Environmental Implications of Land Use, Land-Use Change an Forestry (LULUCF) under a Future Climate Regime
To still meet the 2-degree target of the UN Framework Convention on Climate Change (UNFCCC), the reduction of emissions from industry and energy industry is not sufficient alone. Emissions from deforestation, especially in the tropics, and unsustainable land uses play a crucial role at global scale.
The parties to the UNFCCC are currently negotiating a new international agreement which should enter into force in 2020 and is applicable to both, industrialized and developing countries. Our research project, which is funded by the German Federal Environment Agency (UBA), advises members of the German Delegation who are involved in land sector negotiations. The project includes the compilation of relevant policy instruments and approaches that can influence carbon fluxes in the forestry and wood sector. We want to identify options for land use guidance on emission reporting and accounting, and analyze and evaluate if these options appear acceptable to all parties under the new climate agreement. The investigated options must be environmentally integer, technically feasible and politically viable. Further they need to provide incentives for the protection of carbon reservoirs and for the promotion of carbon sinks in the land use.
Within the project the Thünen-Institute for International Forestry and Forest Economics focuses on forests in developing countries.
The project contents are closely linked to recent developments in UNFCCC negotiations, and consider both official negotiations as well as informal discussions. In addition to evaluating negotiation positions of parties and publications of relevant players, we create our own calculations for the potential development of forest related emissions with and without a new climate agreement. On this basis, we make recommendations for the design of the new climate agreement.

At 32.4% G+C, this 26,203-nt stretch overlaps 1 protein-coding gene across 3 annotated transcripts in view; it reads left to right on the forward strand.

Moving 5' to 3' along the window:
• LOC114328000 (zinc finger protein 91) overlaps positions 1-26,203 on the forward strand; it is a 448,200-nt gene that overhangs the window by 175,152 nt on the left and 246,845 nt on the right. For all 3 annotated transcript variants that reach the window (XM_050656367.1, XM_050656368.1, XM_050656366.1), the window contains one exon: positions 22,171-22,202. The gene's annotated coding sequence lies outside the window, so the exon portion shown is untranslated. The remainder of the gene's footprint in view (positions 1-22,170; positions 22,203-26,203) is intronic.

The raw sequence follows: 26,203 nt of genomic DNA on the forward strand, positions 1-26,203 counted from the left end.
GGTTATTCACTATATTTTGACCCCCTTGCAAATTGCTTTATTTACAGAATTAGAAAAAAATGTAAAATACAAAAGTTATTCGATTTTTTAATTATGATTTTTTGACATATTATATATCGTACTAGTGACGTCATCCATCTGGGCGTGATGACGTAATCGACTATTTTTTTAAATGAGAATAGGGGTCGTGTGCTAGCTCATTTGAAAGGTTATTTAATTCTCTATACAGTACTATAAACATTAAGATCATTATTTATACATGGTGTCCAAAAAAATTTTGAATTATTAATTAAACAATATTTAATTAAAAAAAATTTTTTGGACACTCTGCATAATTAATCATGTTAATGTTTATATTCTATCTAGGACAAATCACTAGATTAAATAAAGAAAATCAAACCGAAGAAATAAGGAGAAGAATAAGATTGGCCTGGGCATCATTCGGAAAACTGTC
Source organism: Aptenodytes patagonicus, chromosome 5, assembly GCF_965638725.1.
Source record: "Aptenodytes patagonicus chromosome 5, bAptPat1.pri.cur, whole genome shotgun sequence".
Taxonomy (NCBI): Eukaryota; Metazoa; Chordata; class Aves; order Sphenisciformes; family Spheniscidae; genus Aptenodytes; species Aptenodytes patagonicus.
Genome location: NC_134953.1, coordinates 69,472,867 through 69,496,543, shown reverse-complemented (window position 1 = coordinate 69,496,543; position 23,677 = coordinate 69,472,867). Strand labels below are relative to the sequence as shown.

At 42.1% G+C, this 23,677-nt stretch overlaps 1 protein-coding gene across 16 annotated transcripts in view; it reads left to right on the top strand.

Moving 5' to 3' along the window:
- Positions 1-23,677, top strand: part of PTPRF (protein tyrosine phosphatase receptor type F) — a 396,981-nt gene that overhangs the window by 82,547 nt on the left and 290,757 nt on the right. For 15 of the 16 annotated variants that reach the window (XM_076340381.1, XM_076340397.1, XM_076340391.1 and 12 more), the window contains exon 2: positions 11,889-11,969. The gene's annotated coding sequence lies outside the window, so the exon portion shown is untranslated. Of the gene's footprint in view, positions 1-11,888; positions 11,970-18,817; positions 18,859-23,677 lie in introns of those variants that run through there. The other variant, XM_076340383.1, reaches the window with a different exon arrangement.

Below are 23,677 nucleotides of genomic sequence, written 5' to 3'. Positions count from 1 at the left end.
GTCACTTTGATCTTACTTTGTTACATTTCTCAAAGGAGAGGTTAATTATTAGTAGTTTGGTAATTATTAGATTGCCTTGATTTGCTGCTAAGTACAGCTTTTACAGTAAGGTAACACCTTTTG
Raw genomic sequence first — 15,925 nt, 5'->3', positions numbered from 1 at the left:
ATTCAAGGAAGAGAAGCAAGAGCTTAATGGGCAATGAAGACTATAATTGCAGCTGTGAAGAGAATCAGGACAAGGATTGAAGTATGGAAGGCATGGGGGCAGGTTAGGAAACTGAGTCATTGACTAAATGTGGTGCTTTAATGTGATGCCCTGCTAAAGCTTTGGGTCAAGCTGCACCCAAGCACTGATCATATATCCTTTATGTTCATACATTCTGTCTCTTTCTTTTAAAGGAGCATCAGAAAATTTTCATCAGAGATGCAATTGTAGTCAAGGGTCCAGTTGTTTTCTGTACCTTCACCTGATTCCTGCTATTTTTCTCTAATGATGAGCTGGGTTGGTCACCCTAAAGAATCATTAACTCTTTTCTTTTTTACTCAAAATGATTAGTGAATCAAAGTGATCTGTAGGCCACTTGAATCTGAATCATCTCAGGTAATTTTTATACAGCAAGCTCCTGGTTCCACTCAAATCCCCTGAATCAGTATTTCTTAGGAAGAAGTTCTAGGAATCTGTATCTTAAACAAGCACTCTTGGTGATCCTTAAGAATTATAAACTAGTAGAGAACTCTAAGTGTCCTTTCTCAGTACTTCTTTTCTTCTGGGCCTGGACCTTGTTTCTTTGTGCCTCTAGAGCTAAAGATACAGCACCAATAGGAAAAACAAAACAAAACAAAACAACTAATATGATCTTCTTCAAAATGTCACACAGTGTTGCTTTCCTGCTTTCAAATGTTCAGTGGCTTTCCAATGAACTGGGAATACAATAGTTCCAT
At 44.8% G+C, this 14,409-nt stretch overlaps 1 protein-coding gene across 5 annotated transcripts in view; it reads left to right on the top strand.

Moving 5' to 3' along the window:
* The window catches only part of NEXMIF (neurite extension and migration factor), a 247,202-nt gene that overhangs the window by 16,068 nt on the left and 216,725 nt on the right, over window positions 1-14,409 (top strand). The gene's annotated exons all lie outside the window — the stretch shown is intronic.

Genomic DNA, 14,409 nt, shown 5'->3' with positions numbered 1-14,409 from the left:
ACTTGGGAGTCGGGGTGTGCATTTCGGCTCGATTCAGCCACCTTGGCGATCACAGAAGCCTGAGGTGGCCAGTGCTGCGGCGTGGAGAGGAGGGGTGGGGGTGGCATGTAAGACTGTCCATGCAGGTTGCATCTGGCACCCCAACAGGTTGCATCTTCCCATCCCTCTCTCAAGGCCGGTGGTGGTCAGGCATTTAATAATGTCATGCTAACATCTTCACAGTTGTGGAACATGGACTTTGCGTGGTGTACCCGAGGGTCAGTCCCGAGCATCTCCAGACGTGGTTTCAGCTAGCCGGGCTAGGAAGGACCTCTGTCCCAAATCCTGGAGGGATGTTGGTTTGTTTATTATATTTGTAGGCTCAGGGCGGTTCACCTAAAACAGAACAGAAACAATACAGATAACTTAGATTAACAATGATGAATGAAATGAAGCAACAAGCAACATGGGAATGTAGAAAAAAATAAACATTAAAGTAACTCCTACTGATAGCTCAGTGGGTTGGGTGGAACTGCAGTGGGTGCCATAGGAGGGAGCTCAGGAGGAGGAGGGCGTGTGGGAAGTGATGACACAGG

While for industrialized parties comprehensive emission data from existing reporting requirements is available, this is not the case for developing countries. Here, existing data on forest inventory and forest development must be used, for example, of the Food and Agriculture Organization of the United Nations FAO (FAO FRA2010, FAOStat). On this data basis and with existing calculation rules we estimate past and future emissions from deforestation.
In project expert panels and interim reports, we quantify how the accounting of forests affects national CO2 balances. We assess the results with regard to the expected environmental effect, inter alia, on biodiversity and "fairness", and what options thus for a common accounting of forests may be proposed in the land sector.
11.2012 - 2.2015
Project status: finished